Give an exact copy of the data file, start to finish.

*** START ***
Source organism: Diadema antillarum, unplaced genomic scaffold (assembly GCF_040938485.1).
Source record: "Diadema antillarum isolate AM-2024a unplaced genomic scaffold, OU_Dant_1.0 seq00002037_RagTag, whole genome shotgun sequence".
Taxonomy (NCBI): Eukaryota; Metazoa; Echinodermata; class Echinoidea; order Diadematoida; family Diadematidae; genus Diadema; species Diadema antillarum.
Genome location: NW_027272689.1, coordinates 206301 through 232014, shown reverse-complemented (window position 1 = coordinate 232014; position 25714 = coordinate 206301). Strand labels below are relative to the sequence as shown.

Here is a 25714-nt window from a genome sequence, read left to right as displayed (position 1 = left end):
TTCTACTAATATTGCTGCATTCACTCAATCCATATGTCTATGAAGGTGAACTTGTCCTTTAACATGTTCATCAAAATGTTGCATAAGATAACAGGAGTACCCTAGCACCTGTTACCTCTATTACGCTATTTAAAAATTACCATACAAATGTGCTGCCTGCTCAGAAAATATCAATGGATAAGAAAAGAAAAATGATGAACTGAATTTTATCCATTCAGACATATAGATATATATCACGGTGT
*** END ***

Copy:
Source organism: Diadema antillarum, unplaced genomic scaffold (assembly GCF_040938485.1).
Source record: "Diadema antillarum isolate AM-2024a unplaced genomic scaffold, OU_Dant_1.0 seq00002037_RagTag, whole genome shotgun sequence".
Taxonomy (NCBI): Eukaryota; Metazoa; Echinodermata; class Echinoidea; order Diadematoida; family Diadematidae; genus Diadema; species Diadema antillarum.
Genome location: NW_027272689.1, coordinates 206301 through 232014, shown reverse-complemented (window position 1 = coordinate 232014; position 25714 = coordinate 206301). Strand labels below are relative to the sequence as shown.

Here is a 25714-nt window from a genome sequence, read left to right as displayed (position 1 = left end):
TTCTACTAATATTGCTGCATTCACTCAATCCATATGTCTATGAAGGTGAACTTGTCCTTTAACATGTTCATCAAAATGTTGCATAAGATAACAGGAGTACCCTAGCACCTGTTACCTCTATTACGCTATTTAAAAATTACCATACAAATGTGCTGCCTGCTCAGAAAATATCAATGGATAAGAAAAGAAAAATGATGAACTGAATTTTATCCATTCAGACATATAGATATATATCACGGTGT